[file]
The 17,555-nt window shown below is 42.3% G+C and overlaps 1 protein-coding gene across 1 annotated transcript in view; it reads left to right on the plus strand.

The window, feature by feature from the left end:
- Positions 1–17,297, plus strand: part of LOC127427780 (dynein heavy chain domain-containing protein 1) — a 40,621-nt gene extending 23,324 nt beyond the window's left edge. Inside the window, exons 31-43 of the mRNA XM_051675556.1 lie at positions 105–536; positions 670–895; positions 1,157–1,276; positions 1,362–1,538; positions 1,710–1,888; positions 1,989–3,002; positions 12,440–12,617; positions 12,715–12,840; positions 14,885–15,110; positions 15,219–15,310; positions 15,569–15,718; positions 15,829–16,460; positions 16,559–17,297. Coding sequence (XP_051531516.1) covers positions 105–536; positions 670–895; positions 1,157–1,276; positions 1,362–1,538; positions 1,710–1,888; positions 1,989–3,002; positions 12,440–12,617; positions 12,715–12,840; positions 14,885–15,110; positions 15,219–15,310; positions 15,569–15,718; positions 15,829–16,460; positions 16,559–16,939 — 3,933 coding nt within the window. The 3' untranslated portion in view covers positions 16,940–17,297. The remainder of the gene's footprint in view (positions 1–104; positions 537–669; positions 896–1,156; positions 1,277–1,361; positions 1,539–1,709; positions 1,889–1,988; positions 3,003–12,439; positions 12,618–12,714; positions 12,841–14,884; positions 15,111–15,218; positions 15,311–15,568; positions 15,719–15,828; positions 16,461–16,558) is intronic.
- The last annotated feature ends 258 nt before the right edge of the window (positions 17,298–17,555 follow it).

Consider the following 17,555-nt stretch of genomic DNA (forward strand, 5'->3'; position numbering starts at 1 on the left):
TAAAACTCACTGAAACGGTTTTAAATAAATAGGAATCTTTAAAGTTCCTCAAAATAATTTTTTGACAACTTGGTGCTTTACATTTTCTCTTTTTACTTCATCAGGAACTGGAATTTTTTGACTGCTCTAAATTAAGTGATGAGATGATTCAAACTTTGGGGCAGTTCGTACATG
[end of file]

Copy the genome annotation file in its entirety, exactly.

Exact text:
The 17,555-nt window shown below is 42.3% G+C and overlaps 1 protein-coding gene across 1 annotated transcript in view; it reads left to right on the plus strand.

The window, feature by feature from the left end:
- Positions 1–17,297, plus strand: part of LOC127427780 (dynein heavy chain domain-containing protein 1) — a 40,621-nt gene extending 23,324 nt beyond the window's left edge. Inside the window, exons 31-43 of the mRNA XM_051675556.1 lie at positions 105–536; positions 670–895; positions 1,157–1,276; positions 1,362–1,538; positions 1,710–1,888; positions 1,989–3,002; positions 12,440–12,617; positions 12,715–12,840; positions 14,885–15,110; positions 15,219–15,310; positions 15,569–15,718; positions 15,829–16,460; positions 16,559–17,297. Coding sequence (XP_051531516.1) covers positions 105–536; positions 670–895; positions 1,157–1,276; positions 1,362–1,538; positions 1,710–1,888; positions 1,989–3,002; positions 12,440–12,617; positions 12,715–12,840; positions 14,885–15,110; positions 15,219–15,310; positions 15,569–15,718; positions 15,829–16,460; positions 16,559–16,939 — 3,933 coding nt within the window. The 3' untranslated portion in view covers positions 16,940–17,297. The remainder of the gene's footprint in view (positions 1–104; positions 537–669; positions 896–1,156; positions 1,277–1,361; positions 1,539–1,709; positions 1,889–1,988; positions 3,003–12,439; positions 12,618–12,714; positions 12,841–14,884; positions 15,111–15,218; positions 15,311–15,568; positions 15,719–15,828; positions 16,461–16,558) is intronic.
- The last annotated feature ends 258 nt before the right edge of the window (positions 17,298–17,555 follow it).

Consider the following 17,555-nt stretch of genomic DNA (forward strand, 5'->3'; position numbering starts at 1 on the left):
TAAAACTCACTGAAACGGTTTTAAATAAATAGGAATCTTTAAAGTTCCTCAAAATAATTTTTTGACAACTTGGTGCTTTACATTTTCTCTTTTTACTTCATCAGGAACTGGAATTTTTTGACTGCTCTAAATTAAGTGATGAGATGATTCAAACTTTGGGGCAGTTCGTACATG